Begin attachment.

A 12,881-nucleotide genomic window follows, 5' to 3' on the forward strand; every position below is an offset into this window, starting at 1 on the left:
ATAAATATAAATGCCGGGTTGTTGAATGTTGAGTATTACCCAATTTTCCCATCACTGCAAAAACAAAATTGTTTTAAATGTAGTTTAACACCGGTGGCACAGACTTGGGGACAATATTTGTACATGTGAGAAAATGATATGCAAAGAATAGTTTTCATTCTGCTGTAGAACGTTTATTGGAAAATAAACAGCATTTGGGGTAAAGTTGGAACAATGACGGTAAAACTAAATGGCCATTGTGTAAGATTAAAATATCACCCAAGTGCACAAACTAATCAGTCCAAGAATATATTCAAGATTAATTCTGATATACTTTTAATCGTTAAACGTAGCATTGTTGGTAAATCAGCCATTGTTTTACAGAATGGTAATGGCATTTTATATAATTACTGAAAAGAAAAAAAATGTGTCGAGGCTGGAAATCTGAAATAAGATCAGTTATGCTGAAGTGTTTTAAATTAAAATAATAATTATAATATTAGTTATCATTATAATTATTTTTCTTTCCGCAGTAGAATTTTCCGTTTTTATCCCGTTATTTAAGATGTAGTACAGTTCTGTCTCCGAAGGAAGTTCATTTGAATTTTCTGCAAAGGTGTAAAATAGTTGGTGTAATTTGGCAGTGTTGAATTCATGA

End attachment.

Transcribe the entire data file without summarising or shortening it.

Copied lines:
A 12,881-nucleotide genomic window follows, 5' to 3' on the forward strand; every position below is an offset into this window, starting at 1 on the left:
ATAAATATAAATGCCGGGTTGTTGAATGTTGAGTATTACCCAATTTTCCCATCACTGCAAAAACAAAATTGTTTTAAATGTAGTTTAACACCGGTGGCACAGACTTGGGGACAATATTTGTACATGTGAGAAAATGATATGCAAAGAATAGTTTTCATTCTGCTGTAGAACGTTTATTGGAAAATAAACAGCATTTGGGGTAAAGTTGGAACAATGACGGTAAAACTAAATGGCCATTGTGTAAGATTAAAATATCACCCAAGTGCACAAACTAATCAGTCCAAGAATATATTCAAGATTAATTCTGATATACTTTTAATCGTTAAACGTAGCATTGTTGGTAAATCAGCCATTGTTTTACAGAATGGTAATGGCATTTTATATAATTACTGAAAAGAAAAAAAATGTGTCGAGGCTGGAAATCTGAAATAAGATCAGTTATGCTGAAGTGTTTTAAATTAAAATAATAATTATAATATTAGTTATCATTATAATTATTTTTCTTTCCGCAGTAGAATTTTCCGTTTTTATCCCGTTATTTAAGATGTAGTACAGTTCTGTCTCCGAAGGAAGTTCATTTGAATTTTCTGCAAAGGTGTAAAATAGTTGGTGTAATTTGGCAGTGTTGAATTCATGA